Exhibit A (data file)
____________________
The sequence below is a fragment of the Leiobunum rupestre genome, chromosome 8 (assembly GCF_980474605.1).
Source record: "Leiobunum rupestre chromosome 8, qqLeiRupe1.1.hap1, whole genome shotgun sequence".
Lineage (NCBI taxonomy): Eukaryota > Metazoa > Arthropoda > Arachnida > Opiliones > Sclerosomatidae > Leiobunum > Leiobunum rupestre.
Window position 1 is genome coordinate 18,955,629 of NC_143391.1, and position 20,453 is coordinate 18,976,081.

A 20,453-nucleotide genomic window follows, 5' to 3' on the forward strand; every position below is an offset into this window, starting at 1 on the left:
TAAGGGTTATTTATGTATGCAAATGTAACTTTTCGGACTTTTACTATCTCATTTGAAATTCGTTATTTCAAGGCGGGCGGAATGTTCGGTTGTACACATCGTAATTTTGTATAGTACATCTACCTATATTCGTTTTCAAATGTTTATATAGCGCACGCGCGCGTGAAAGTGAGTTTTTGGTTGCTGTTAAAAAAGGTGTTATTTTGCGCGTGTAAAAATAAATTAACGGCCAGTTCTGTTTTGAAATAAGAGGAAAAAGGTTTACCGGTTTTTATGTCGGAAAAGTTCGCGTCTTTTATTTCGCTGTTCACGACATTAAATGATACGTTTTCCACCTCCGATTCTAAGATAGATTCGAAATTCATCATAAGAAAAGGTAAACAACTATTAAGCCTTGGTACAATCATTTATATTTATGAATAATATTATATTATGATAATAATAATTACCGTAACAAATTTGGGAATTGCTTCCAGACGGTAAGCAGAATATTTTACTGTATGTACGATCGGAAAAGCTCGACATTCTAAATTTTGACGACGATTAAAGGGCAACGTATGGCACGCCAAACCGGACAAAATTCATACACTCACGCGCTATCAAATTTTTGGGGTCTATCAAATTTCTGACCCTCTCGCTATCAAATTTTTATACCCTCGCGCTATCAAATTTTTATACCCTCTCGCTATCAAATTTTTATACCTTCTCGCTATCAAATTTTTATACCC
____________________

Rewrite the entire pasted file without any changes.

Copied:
The sequence below is a fragment of the Leiobunum rupestre genome, chromosome 8 (assembly GCF_980474605.1).
Source record: "Leiobunum rupestre chromosome 8, qqLeiRupe1.1.hap1, whole genome shotgun sequence".
Lineage (NCBI taxonomy): Eukaryota > Metazoa > Arthropoda > Arachnida > Opiliones > Sclerosomatidae > Leiobunum > Leiobunum rupestre.
Window position 1 is genome coordinate 18,955,629 of NC_143391.1, and position 20,453 is coordinate 18,976,081.

A 20,453-nucleotide genomic window follows, 5' to 3' on the forward strand; every position below is an offset into this window, starting at 1 on the left:
TAAGGGTTATTTATGTATGCAAATGTAACTTTTCGGACTTTTACTATCTCATTTGAAATTCGTTATTTCAAGGCGGGCGGAATGTTCGGTTGTACACATCGTAATTTTGTATAGTACATCTACCTATATTCGTTTTCAAATGTTTATATAGCGCACGCGCGCGTGAAAGTGAGTTTTTGGTTGCTGTTAAAAAAGGTGTTATTTTGCGCGTGTAAAAATAAATTAACGGCCAGTTCTGTTTTGAAATAAGAGGAAAAAGGTTTACCGGTTTTTATGTCGGAAAAGTTCGCGTCTTTTATTTCGCTGTTCACGACATTAAATGATACGTTTTCCACCTCCGATTCTAAGATAGATTCGAAATTCATCATAAGAAAAGGTAAACAACTATTAAGCCTTGGTACAATCATTTATATTTATGAATAATATTATATTATGATAATAATAATTACCGTAACAAATTTGGGAATTGCTTCCAGACGGTAAGCAGAATATTTTACTGTATGTACGATCGGAAAAGCTCGACATTCTAAATTTTGACGACGATTAAAGGGCAACGTATGGCACGCCAAACCGGACAAAATTCATACACTCACGCGCTATCAAATTTTTGGGGTCTATCAAATTTCTGACCCTCTCGCTATCAAATTTTTATACCCTCGCGCTATCAAATTTTTATACCCTCTCGCTATCAAATTTTTATACCTTCTCGCTATCAAATTTTTATACCC